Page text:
Safely Injecting Insulin A Diabetic Guide

Safely Injecting Insulin A Diabetic Guide

According to the latest statistics from the Centers for Disease Control and Prevention (CDC), the number of Americans living with diabetes or prediabetes well exceeds 100 million. Diabetes results when a patient’s blood sugar level surpasses healthy levels. Diabetes can take the form of type I or type II, however, oftentimes both types require the use of insulin to help manage and keep blood sugar levels under control.

Doctors will prescribe insulin under a strict supplementation schedule. Treatment plans for insulin injections can also be prescribed in several forms, taken once daily or several times a day depending on the patient’s need. For example, type 1 diabetes patients often require more frequent injections in order to prevent nerve damage, kidney failure, and lower the risk of a stroke. On the other hand, type 2 diabetic patients, may be prescribed insulin in injectable form in addition to oral medication and lifestyle changes to help manage their condition. It’s important for any patients using injections to use syringes safely, and teach loved ones to administer insulin injections safely in case of an emergency.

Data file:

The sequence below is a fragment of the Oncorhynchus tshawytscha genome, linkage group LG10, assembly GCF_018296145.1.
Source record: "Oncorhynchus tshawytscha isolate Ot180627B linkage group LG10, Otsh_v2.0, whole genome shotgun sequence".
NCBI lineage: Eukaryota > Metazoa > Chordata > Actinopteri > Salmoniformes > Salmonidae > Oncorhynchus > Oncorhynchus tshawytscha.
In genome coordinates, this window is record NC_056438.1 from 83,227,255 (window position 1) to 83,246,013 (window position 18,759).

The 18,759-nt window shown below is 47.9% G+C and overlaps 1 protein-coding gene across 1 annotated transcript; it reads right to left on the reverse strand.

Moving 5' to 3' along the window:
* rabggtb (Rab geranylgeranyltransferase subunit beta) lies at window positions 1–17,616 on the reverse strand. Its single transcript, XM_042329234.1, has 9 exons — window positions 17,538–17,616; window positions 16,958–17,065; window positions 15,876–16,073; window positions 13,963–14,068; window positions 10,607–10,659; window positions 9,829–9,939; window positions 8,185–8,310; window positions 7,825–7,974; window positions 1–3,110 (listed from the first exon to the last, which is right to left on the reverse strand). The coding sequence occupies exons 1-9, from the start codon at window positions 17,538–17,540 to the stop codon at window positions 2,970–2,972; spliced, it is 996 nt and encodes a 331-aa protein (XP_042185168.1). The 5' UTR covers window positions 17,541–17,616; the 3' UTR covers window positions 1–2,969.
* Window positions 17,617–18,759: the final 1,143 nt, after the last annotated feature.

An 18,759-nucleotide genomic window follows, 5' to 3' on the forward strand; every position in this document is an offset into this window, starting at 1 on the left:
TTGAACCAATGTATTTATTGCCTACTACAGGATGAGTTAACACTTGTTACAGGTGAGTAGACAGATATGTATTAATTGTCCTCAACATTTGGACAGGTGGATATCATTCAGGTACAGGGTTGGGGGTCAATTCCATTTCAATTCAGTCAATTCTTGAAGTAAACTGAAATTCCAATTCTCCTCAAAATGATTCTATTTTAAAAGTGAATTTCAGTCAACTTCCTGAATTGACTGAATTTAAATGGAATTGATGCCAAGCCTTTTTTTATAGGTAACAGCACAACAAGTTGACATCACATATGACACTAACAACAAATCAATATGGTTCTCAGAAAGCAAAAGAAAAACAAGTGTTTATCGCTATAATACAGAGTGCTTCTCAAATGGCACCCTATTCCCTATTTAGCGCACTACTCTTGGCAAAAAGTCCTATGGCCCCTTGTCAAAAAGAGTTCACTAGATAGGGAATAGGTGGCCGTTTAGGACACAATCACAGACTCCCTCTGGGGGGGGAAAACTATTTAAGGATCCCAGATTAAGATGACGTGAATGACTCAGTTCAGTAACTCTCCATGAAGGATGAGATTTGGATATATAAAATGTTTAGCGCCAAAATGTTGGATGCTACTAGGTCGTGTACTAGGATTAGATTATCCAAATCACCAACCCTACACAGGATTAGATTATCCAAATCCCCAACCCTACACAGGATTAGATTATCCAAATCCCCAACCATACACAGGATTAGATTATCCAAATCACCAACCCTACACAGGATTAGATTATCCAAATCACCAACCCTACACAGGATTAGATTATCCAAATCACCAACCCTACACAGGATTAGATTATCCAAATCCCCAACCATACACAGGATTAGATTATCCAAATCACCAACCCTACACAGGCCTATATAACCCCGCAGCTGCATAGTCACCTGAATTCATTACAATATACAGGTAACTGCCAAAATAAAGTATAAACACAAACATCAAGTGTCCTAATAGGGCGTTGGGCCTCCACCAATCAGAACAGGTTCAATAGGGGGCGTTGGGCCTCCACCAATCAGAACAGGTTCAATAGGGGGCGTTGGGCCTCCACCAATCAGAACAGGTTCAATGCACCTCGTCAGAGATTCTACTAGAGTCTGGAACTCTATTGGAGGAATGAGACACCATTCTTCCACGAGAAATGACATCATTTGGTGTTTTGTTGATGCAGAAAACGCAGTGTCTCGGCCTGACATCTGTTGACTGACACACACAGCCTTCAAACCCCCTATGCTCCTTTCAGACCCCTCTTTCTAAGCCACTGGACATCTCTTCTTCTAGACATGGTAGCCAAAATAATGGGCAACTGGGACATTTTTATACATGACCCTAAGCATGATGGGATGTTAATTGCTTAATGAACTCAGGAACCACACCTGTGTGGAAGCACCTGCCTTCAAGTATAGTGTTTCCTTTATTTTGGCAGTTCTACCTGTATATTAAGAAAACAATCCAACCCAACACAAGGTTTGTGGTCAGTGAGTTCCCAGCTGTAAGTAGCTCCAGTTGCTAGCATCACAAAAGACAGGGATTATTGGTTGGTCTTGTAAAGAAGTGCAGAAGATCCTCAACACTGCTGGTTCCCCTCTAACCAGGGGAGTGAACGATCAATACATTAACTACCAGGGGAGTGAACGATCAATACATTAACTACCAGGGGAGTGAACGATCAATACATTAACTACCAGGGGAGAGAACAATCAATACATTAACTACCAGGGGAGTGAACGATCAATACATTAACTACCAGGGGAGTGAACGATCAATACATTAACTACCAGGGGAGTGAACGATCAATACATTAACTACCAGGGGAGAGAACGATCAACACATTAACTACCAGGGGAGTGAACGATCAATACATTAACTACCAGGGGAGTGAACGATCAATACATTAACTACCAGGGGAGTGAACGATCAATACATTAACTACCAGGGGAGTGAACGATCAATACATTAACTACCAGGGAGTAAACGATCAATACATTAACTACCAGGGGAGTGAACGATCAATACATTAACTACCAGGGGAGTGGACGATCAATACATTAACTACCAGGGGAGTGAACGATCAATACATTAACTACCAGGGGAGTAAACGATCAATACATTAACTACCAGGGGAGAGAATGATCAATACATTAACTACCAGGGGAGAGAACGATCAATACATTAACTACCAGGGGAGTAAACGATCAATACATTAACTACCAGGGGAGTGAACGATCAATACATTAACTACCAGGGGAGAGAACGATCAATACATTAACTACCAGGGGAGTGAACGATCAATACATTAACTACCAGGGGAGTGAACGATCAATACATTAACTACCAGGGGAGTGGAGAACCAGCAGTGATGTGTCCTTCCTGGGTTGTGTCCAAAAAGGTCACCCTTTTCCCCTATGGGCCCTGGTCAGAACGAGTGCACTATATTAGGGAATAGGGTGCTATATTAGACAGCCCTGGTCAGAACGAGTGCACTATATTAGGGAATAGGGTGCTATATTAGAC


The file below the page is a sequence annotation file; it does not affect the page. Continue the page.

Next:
Insulin injections don’t just come in syringe form. In fact, insulin can be administered safely to diabetic patients in the following form:

1. Injection insulin pump patch

Insulin patches are a recent innovation in the science of insulin delivery. However, doctors may prescribe them for patients fearful of needles or as a painlessly way to absorb insulin transdermally through the skin and into the bloodstream. There are insulin patches designed to gradually release glucose throughout the day (basal insulin patches) and those that counteract blood sugar spikes following meals (bolus insulin patches).

2. Insulin pumps

Insulin pumps stay attached to diabetic patients as an insulin-delivery system that releases glucose at preset intervals and dosages via a small monitor.

3. Syringe insulin magnifiers

This method is the most common insulin delivery system via needle and syringe. However, the added syringe scale magnifier is beneficial for patients with vision difficulties. Many insulin magnifiers are also outfitted with a needle guide for added dexterity for patients who need help with syringe stabilization prior to injection.

4. Insulin Pen

These pre-filled glucose cartridges deliver insulin into the bloodstream via a ‘pen’ syringe. Simple press the pen against a blood vessel and depress in order to trigger release of insulin. Insulin pens are less invasive than syringes and offer fast, safe, convenient glucose injections.

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